Looking back at 2014 through the eyes of André Frei, Adam Said, Felix Rohner and other key Private Equity players.
2014 has marked a return to profitability in many financial niches directly involved in the real economy. In the most glorious of ways, Private Equity has joined the bandwagon for a record year made of growth, profit and record IPOs.
Various indicators point to the fact that the year was extremely favorable to the monetization of investments all around the world. Jack Ma perfectly personifies this trend with his mind-boggling $25 billion Alibaba IPO, making him China’s richest man. Double-digit growth is back in non-BRIC stock exchanges such as the S&P 500 and the SMI who saw record rallies and are both ending the year at around +10%. Japan’s Nikkei is not far behind with an impressive +9% performance approaching year-end.
European markets, although not as remarkable in their overall results, have seen solid performances. Europe is clearly recovering from its debt crisis and most negative results were mitigated by a weak Euro. In Switzerland, where Private Equity companies such as André Frei’s Partners Group or Adam Said’s ACE & Company have had to deal with generally tense and unpredictable conditions, market leaders still had an extremely productive year.
The 1/3 PE rule of thumb supposes that a third of private equity operations end up being realized and go to market following an IPO. So how was 2014 for private equity? Brilliant. In fact, it set the record for IPOs globally. Obviously not all were successful. Some were absolute flops, like eDreams Odiego SA (EDR) whose stock price fell 60% just days after it started trading. Nonetheless, the sheer amount of IPOs suggests that business is good all around.
The Swiss firm Partners Group saw its stock price rocket 16%, enjoyed a cozy 11% growth in earnings (all-time high) and seems to have a generous pipeline. This means that it has managed to raise considerable sums (from now confident investors) and has been executing an important volume of deals throughout the year. Obviously, the group could not have relied solely on management fees to perform so well. One can only infer that much of their earnings have been realized through performance fees on the many successful deals they have been working on.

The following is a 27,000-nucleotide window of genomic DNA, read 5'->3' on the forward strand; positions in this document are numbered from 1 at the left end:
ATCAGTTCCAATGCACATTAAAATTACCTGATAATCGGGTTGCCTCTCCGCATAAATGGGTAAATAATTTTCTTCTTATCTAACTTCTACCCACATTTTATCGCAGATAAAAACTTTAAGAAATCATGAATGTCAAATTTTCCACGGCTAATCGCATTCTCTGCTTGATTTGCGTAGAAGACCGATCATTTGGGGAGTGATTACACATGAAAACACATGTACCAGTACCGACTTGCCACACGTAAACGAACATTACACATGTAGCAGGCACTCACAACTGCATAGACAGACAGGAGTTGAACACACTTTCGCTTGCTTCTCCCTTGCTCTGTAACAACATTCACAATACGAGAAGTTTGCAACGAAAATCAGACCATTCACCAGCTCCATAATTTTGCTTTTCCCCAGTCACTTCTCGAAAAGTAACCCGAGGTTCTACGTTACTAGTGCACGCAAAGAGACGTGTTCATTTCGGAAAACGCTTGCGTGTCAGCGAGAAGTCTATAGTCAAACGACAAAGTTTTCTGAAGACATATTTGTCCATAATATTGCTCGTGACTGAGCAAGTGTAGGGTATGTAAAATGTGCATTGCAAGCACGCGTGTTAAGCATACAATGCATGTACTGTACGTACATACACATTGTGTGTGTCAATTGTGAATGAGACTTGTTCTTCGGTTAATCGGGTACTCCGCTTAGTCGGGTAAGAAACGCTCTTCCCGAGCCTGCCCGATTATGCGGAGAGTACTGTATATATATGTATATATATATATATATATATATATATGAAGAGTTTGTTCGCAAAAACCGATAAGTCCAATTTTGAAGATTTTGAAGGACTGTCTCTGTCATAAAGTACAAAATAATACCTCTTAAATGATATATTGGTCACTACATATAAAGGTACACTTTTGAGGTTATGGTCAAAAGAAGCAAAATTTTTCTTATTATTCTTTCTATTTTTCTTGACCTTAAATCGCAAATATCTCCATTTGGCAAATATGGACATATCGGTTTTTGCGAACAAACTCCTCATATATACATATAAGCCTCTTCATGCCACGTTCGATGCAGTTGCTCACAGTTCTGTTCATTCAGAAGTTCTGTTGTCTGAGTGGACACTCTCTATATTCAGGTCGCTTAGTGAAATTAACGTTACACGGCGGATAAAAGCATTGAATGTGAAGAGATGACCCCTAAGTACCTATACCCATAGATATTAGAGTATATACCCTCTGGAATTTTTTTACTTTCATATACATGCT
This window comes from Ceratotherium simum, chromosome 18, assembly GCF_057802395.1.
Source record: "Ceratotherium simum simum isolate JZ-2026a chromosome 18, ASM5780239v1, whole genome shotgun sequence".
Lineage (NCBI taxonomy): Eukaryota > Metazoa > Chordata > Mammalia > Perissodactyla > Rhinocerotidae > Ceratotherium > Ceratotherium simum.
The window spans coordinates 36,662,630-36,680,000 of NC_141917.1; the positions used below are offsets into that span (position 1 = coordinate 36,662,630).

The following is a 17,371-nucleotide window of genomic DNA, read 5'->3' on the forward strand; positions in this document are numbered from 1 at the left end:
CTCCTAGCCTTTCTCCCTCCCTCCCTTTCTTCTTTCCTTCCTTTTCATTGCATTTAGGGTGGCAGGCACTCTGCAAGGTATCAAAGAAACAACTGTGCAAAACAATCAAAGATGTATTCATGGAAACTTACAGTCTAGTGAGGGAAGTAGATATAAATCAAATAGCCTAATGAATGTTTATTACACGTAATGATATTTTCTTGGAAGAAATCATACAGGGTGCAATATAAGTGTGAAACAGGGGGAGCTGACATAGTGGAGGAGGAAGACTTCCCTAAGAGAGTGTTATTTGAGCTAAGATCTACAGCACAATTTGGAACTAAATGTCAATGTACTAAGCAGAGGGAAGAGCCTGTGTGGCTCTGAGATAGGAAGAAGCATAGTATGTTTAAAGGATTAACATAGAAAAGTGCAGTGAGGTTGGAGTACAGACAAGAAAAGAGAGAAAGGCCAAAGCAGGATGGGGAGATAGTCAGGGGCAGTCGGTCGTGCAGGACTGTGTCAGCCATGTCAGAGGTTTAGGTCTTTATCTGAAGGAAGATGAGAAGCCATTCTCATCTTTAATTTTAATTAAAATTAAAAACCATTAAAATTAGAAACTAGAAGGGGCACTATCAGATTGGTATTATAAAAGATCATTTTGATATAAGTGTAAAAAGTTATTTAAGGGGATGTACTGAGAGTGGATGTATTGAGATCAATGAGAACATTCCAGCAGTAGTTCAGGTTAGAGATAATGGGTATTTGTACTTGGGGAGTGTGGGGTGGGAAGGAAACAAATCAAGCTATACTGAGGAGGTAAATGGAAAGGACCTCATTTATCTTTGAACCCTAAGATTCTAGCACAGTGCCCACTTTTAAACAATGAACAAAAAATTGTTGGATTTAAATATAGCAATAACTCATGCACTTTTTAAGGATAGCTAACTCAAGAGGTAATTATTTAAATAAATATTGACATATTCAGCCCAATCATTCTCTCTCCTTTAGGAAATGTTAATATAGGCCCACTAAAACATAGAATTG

“We need to be careful not to get euphoric about such a favorable market and keep looking for high potential niche opportunities”, clarified Adam Said, CEO of ACE & Company, a Geneva-based rising star of private equity. “We’ve had an excellent year indeed. Now we must focus on remaining one step ahead in 2015. We are making sure our clients are reaping past profits and are focusing on structuring the next successful direct investments”, explained the young CEO.
Although specialists are cautiously optimistic, diversification will still be a central element of investment strategies in the years to come as investors around the world still feel the trauma of 2008.
There is a growing trend among PE actors to adopt a more collaborative approach. Whether it is Adam Said’s ACE & Company, with its strategic partnership style that includes other investment firms, individual investors or entrepreneurs, or other market leaders such as Capvis who started off 2014 by partnering with Partners Group in the acquisition of a Swiss tech company, all seem to have gone through a fundamental paradigm shift in their relationship with competition.
There is no doubt 2014 will be a year to remember across the board as an extremely lucrative one and it will be interesting to see 2015 unfold.